The fully configured Praetor 600 Flight Inspection Aircraft will be a state-of-the-art platform able to perform a wide array of flight inspection tasks in the modes of site survey, surveillance, commissioning inspection, periodic inspection, any special inspection, procedure validation and ADS-B airborne checks.


Volocopter, the pioneer of urban air mobility (UAM), unveiled its newest aircraft, VoloConnect, at EBACE Connect. This electric vertical take-off and landing aircraft (eVTOL) is designed to connect suburbs to cities and complements the company's existing family of aircraft for the intra-city mission. VoloConnect's distinctive hybrid lift and push design is expected to achieve certification within the next 5 years.

With the capacity to travel longer distances, VoloConnect joins Volocopter's aircraft family and extends the company's UAM ecosystem coverage to the suburbs. The new aircraft will be seamlessly integrated into Volocopter's existing portfolio of UAM ecosystem solutions: VoloDrone, VoloCity, VoloPort, and the digital platform, VoloIQ. VoloConnect is designed to increase Volocopter's total addressable UAM market while preserving the company's high standard of sustainable, safe urban flight. As the newest addition to Volocopter's aircraft family, VoloConnect carries on Volocopter's track record of developing high-tech, electric aircraft for the urban mission.

VoloConnect uses a hybrid lift and push design to transport up to four passengers electrically on routes of 100 km at a speed of 180 km/h, with a top speed of ~250 km/h. The compact aircraft layout, necessary for urban missions, is naturally stable and highly efficient during forward flight while maintaining a low stall speed. Volocopter's Munich-based team of experts, led by Chief Engineer Sebastian Mores, have been working on the aircraft for over two years and filed several patents for its technology. They are already flying multiple scaled prototypes of VoloConnect and are quickly progressing towards testing full scale prototypes.


The Japan Civil Aviation Bureau (JCAB) has granted its type certification for Airbus Helicopters' multi-role twin-engine H160, heralding a new chapter for helicopter operations in Japan.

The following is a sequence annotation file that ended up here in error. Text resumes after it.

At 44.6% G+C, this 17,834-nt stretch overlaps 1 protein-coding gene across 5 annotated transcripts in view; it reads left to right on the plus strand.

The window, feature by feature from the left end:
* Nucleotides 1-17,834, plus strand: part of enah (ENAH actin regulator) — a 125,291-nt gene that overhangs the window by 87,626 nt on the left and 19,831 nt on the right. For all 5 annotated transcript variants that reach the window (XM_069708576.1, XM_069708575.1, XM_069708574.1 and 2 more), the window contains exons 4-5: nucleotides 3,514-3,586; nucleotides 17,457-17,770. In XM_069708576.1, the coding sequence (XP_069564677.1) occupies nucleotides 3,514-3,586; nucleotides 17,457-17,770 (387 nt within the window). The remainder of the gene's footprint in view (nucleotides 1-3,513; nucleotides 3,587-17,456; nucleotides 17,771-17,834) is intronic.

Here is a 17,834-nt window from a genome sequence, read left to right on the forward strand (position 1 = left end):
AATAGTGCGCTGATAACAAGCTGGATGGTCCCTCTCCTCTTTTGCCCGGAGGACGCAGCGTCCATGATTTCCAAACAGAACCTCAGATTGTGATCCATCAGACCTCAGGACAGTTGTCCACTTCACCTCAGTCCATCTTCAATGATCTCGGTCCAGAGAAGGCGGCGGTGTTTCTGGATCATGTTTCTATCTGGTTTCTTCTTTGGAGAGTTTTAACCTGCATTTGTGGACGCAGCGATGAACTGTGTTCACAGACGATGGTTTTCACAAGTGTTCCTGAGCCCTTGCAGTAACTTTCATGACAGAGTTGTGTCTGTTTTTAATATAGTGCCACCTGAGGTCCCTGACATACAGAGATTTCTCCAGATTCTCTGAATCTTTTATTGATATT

"It is an honour to receive the H160 type certification from the JCAB. This certification, following the recent completion of Japan's H160 first flight in France, paves the way to the aircraft's upcoming entry into service in the country," said Guillaume Leprince, managing director of Airbus Helicopters in Japan.

"This achievement reflects the strong commitment and collaboration between Airbus Helicopters teams in France and Japan, working in tandem with the JCAB to ensure thorough assessment complying with the highest safety standards. We appreciate the airworthiness agency's trust and support in certifying the aircraft in record time while navigating COVID-19 challenges. We look forward to delivering the first H160 to Japan."

Preparation work for the H160's entry into service in Japan has commenced with technical training underway in Kobe, Japan. An H160 Helionix avionics trainer has been deployed at the facility, contributing to the training experience.

Designed as a multi-role helicopter for a wide range of missions such as offshore transportation, emergency medical services, private and business aviation, as well as public services, the H160 integrates Airbus' latest technological innovations. The Blue Edge blades and the largest shrouded Fenestron tail rotor ensure low sound levels and deliver high end performance at the same time. Powered by Safran Helicopter Engines' latest Arrano engines, the H160 enjoys a 15 percent reduction in fuel burn, contributing immediately to reducing emissions.


Textron Aviation has announced that Geneva-based private jet charter company DALaviation Switzerland as the first Cessna Citation CJ4 Gen2 customer in Europe. The largest Citation jet in the light jet segment, the Cessna Citation CJ4 Gen2 will support DALaviation Switzerland as the company continues to increase its customer base throughout Europe by delivering an elevated passenger experience. The Citation CJ4 Gen2 will be the third addition to DALaviation Switzerland's business jet fleet, which includes a Cessna Citation CJ2+ and a Citation CJ1.